Each year, I try to post about other people’s work over on the MIEL blog in the runup to Christmas and the increase in sales that makes such a difference to small businesses’ and independent artists’ finances. If you’re looking for a present at this or any time of year, here are my recommendations.
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Itsuko Naka (Kyoto) makes absolutely beautiful paper and textile objects. I love her pouches and tenugui (thin cotton towels) especially. She’s also on Instagram. The ‘Clover’ pouch here is about $15.
Twamies is a longtime favorite of mine (I nurture the hope of printing a book of Alan Brown’s illustrations one day). Alan and Katie make beautiful, whimsical things, all with a tinge of the weird. This is “Cosy“. I also love “Hoppit” (grasshopper!) and “Berries“.
If you happen to be looking for a new planner, let me recommend “The Weekly Times” from the Korean stationery company Seeso Graphics. I got mine at Fox & Star in the UK. The pages are undated, so if you skip weeks or neglect it for a while, it doesn’t ‘go bad’. There’s also a monthly version (and a large-format desk calendar), but the week works ideally for me—I can see everything at a glance, without being overwhelmed.
Shadra Strickland‘s best work is evocative and direct all at once: her illustrations of black life in the US don’t gloss over the ways in which
white supremacy has been its constant companion, but her paintings refuse to concede their subjects’ dignity, power, and beauty. I especially like “Lineage” (right) and “After the Flood“.
The acorn necklace from Bullseye Beads (below) combines the artificial with the actual in a very pleasing way. And if you have $150 for a coffee mug (!), these are beautiful (from BDDW). If you don’t, just go look; looking’s free. Here’s a t-shirt with a pigeon and the shipping forecast. Lots of justice-oriented prints, posters, books, and zines in the Just Seeds shop. If you know a knitter or crocheter you’d like to spoil, I’m pretty sure you can’t go wrong here (although how far you’ll get is dependent on the depth of your pockets).
Of course, should you be so inclined, there’s always the MIEL shop: try a 2016 subscription (which arrives in four batches at your recipient’s door), a calendar (two to choose from; free shipping), or a chapbook (25% off with the code WINTER2015 at checkout).
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November light. I was in Antwerp yesterday and although the temperatures are unseasonal (65°F/19°C) the light drained out of the day around 4:15 p.m. and by the time I got on the 5:07 train home it was dark. I walked through Deinze and realized I really do live here and in this way.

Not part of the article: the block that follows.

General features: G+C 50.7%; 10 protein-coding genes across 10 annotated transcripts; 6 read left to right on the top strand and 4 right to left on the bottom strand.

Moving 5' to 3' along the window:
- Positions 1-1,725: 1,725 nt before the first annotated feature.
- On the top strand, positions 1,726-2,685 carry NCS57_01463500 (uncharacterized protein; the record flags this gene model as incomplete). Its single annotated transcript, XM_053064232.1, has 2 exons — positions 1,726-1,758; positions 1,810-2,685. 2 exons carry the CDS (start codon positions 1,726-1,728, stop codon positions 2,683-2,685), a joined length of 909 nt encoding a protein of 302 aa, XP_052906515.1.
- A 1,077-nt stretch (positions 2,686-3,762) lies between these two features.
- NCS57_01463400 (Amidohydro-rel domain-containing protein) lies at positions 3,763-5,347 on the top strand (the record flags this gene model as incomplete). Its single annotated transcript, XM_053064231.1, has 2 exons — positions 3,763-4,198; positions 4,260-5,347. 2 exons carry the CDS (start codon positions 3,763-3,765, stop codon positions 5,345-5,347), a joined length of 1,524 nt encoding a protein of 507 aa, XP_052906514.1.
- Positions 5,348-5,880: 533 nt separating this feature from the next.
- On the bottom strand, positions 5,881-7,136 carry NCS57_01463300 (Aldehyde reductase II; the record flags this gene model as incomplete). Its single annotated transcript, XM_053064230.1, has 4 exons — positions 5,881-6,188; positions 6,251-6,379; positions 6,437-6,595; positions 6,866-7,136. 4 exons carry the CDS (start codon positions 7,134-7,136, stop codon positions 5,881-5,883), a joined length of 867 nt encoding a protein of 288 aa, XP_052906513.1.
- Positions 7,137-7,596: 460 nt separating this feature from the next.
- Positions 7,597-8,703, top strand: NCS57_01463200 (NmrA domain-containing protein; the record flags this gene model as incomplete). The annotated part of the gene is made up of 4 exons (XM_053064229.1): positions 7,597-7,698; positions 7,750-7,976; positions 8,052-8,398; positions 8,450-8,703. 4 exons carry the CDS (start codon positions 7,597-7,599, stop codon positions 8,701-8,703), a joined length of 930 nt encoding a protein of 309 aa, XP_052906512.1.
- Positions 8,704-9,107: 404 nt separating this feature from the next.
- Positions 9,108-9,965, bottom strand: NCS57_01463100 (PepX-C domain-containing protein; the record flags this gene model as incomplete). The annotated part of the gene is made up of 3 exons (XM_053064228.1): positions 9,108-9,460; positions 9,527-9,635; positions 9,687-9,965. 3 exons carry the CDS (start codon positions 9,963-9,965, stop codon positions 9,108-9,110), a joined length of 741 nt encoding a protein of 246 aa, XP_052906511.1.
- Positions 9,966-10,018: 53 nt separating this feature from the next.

These are some of my favorite things. We rarely have candles here (in part because with residents I forget or just don’t; in part because there’s so much light I don’t feel the darkness the way I did in our very dark house in Ghent).
My desk has entered full-on chaos. Right now it’s serving multiple-duty as a stationery factory, the repository of all my planned/hoped-for reading materials, my teaching space, and the home of the editorial side of MIEL. Speaking of which, if you’re interested in working with me on some books next year, would you get in touch? I am looking for an assistant editor.
Gathered on Thursday. The meadows are mostly cosmos and calendula now, but still pretty full. (See temperatures, above.)
A closer glimpse of the stationery factory. Calendars for 2016 are in the shop now (two versions!). Cards coming soon.
My beautiful things make me happy.
This is certainly one—I saw this couch in the thrift shop in Deinze (we had a super fun outing with our last three residents this past week), and I loved it and expressed that love quite freely. And then yesterday I wen to Antwerp for the day, and, unbeknownst to me, Jonathan went out, bought this, and brought it home. (€30!) He left the tiny white Christmas lights in the living room on when he went out to pick me up, so when I came into the living room this, in the lights’ subtle glow, was the first thing I saw. Perfect.
October began with my birthday and a trip to the UK to talk and write with friends and writers there, then directly back into the swing of residencies. (Speaking of which, if you are interested in applying for a writing or visual arts fellowship for 2016, the application process opens November 1 and closes December 15. Information is here.)